The 2018 league MVP did exactly that Tuesday night, leading her Seattle Storm to a 92-59 victory over the Las Vegas Aces in Game 3 of the WNBA Finals to complete a sweep and give the franchise its fourth title. The Storm’s 33-point margin of victory was the largest in WNBA Finals history, and it capped an unprecedented year in which the league’s 12 teams played the entire regular season and playoffs at IMG Academy in Bradenton, Fla., as a safety measure amid the novel coronavirus pandemic.
But Stewart was not only concerned about losing a year with Bird in 2019; she was coming off a major injury of her own.
“I didn’t know what was going to happen after rupturing my Achilles’,” said Stewart, who wore Nike goggles and brought a bottle of champagne to her postgame video conference with reporters. “You see all the worst things. I wasn’t sure if I was ever going to be back where I was. To be able to be here, to be able to see myself playing like this and having so much potential going forward, it’s exciting. Being able to play with Sue, I guess it just makes you appreciate more. I want to win.”
The final win came in dominant fashion after the Aces jumped to an early nine-point lead. Stewart had to sit with three fouls in the second quarter, but the Storm outscored the Aces 16-10 with her on the bench. A 22-5 run that spanned the end of the second quarter and much of the third gave Seattle a 55-36 lead and put the game away.
After scoring 26 points, Stewart was named Finals MVP for the second time. She has scored 20-plus points in six straight Finals games — each one she has played, including three in 2018 when the Storm swept the Washington Mystics — to set a WNBA record. Jewell Loyd finished with 19 points and nine rebounds, and Bird had five points and seven assists. Jordin Canada scored 15 points off the bench.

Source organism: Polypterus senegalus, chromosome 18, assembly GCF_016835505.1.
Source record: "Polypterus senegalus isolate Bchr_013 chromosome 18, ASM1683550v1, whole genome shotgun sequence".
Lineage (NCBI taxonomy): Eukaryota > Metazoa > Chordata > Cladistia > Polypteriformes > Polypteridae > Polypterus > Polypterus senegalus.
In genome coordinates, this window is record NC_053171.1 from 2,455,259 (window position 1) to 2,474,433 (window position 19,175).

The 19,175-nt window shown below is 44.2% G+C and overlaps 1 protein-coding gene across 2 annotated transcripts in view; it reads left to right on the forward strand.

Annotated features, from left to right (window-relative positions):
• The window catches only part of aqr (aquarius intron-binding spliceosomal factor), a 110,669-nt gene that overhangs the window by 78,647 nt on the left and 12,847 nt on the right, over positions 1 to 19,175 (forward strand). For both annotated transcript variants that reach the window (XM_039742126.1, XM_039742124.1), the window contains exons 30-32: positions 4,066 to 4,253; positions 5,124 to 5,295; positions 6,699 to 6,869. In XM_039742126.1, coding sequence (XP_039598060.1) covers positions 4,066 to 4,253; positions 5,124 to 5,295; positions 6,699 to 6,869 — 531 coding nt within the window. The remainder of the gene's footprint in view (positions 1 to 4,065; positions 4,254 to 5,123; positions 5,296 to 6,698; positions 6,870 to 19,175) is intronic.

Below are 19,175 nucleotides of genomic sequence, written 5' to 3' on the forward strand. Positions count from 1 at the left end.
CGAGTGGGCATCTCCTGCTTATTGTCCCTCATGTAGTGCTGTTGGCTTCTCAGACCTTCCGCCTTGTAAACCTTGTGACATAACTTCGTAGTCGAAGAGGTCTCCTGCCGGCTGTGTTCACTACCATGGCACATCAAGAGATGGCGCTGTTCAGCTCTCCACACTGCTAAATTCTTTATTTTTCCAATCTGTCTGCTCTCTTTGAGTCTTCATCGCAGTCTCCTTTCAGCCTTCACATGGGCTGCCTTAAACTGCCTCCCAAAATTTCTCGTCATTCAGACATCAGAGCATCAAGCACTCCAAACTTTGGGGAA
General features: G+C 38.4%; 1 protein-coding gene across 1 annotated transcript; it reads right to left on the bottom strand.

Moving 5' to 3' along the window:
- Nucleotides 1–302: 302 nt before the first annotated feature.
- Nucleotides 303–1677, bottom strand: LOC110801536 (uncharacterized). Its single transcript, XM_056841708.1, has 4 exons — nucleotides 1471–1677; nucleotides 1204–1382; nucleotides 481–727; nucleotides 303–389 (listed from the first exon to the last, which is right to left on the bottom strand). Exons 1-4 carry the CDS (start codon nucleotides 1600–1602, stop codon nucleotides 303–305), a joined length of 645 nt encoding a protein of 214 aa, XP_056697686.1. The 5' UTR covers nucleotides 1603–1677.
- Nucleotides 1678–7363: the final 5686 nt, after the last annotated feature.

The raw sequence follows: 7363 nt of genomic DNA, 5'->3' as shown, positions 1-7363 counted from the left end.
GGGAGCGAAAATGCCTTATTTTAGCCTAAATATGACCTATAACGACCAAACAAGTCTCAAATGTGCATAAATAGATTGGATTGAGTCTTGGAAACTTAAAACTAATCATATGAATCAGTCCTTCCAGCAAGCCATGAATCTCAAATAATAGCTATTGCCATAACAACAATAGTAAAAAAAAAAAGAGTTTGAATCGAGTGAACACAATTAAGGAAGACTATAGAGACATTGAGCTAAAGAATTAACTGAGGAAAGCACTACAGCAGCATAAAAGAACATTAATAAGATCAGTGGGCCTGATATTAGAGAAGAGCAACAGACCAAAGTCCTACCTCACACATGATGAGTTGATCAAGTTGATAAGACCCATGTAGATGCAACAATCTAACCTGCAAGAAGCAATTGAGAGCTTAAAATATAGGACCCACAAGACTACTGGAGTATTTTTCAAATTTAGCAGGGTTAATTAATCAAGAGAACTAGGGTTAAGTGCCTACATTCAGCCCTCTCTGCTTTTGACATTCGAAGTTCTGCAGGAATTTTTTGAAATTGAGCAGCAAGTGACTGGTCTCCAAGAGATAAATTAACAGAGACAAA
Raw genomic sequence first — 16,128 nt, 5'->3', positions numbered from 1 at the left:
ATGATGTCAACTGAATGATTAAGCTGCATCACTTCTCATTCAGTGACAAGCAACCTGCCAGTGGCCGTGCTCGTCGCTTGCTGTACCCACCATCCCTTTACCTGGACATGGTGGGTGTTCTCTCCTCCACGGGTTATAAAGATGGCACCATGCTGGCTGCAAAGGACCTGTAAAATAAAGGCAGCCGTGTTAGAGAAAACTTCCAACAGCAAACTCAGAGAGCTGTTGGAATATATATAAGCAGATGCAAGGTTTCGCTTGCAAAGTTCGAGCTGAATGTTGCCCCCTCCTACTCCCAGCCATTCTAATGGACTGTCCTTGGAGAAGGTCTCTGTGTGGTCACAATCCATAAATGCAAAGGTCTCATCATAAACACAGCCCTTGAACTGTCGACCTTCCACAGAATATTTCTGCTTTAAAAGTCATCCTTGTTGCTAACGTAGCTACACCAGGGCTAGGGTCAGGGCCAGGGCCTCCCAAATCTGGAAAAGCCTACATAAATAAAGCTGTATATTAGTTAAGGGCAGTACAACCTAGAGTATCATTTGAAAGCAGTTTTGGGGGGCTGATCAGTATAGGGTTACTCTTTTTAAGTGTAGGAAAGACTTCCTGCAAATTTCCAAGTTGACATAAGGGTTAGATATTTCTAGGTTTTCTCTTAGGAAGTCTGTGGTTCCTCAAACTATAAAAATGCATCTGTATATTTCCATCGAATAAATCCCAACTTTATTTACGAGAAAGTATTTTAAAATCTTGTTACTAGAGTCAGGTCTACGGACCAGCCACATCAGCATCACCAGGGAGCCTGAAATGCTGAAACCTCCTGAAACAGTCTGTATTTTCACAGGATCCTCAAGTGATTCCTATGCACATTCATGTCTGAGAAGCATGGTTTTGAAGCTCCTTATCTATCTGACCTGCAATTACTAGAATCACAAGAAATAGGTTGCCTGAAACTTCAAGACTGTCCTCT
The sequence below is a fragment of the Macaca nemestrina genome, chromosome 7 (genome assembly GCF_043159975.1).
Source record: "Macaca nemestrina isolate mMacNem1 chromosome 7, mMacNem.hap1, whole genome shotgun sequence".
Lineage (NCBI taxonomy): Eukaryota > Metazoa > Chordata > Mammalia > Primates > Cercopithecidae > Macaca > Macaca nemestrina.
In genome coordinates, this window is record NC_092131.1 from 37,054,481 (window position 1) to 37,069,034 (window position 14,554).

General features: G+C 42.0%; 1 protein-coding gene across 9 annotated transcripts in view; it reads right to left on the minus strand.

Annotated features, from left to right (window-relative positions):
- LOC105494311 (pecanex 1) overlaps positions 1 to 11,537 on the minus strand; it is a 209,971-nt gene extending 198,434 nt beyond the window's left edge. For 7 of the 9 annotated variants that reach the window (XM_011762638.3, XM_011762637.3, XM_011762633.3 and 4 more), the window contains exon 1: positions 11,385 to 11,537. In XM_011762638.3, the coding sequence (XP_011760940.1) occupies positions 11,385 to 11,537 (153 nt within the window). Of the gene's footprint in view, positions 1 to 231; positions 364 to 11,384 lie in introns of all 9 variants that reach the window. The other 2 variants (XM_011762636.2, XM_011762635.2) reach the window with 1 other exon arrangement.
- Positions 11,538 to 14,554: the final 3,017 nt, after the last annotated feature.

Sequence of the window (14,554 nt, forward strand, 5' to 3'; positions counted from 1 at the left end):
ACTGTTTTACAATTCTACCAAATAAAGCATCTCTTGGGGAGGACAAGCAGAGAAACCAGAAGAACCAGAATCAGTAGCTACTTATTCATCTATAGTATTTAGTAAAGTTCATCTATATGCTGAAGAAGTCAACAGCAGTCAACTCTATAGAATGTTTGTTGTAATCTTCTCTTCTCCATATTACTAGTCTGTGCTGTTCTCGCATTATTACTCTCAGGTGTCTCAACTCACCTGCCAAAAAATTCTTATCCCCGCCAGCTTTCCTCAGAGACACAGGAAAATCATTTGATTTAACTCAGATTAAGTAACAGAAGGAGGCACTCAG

The Storm, the No. 2 seed, didn’t lose in the playoffs, and five of its wins came by double digits. In the regular season, Seattle had more wins by 20-plus points (five) than losses (four).
“Stewie, she’s just one of those players, a generational player,” Storm Coach Gary Kloppenburg said, “that comes through once in a while that can face adversity and even get stronger because of it. She misses a whole year, and she came back a better player pretty much in every category.”
Seattle’s second title in three seasons was a reminder to anyone who might have forgotten about Stewart’s dominance after she missed the 2019 season — and that WNBA championships still run through Seattle.
Stewart now has a second trophy, and Bird, 39, has her fourth ring. Bird led the league in assists in the postseason and has created an all-time duo with Stewart. If not for an Achilles’ injury for Stewart and arthroscopic surgery on Bird’s knee that scuttled Seattle’s hopes in 2019, the Storm might have secured a three-peat Tuesday.
“The fact that I’ve been able to do it in different decades with the same franchise, not many people can say that,” Bird said. “To be able to re-create that magic with different groups . . . to stay at a high level over time is something I’m definitely proud of because it hasn’t been easy. The hardest part about being an older player is . . . you start to question whether you can do it anymore. You start to question why you’re doing it. You start to question if it’s worth it.”
Aces forward A’ja Wilson, the regular season MVP, finished with 18 points after posting 14 in the first quarter. Guard Jackie Young added 11 off the bench.
“It was very obvious that they had more weapons than we do,” Aces Coach Bill Laimbeer said. “It was clear they were the better team in this series. For the whole season, I’m so proud of our players. We came in shorthanded and then got more shorthanded — three of our top six players are out. But we accomplished a lot.”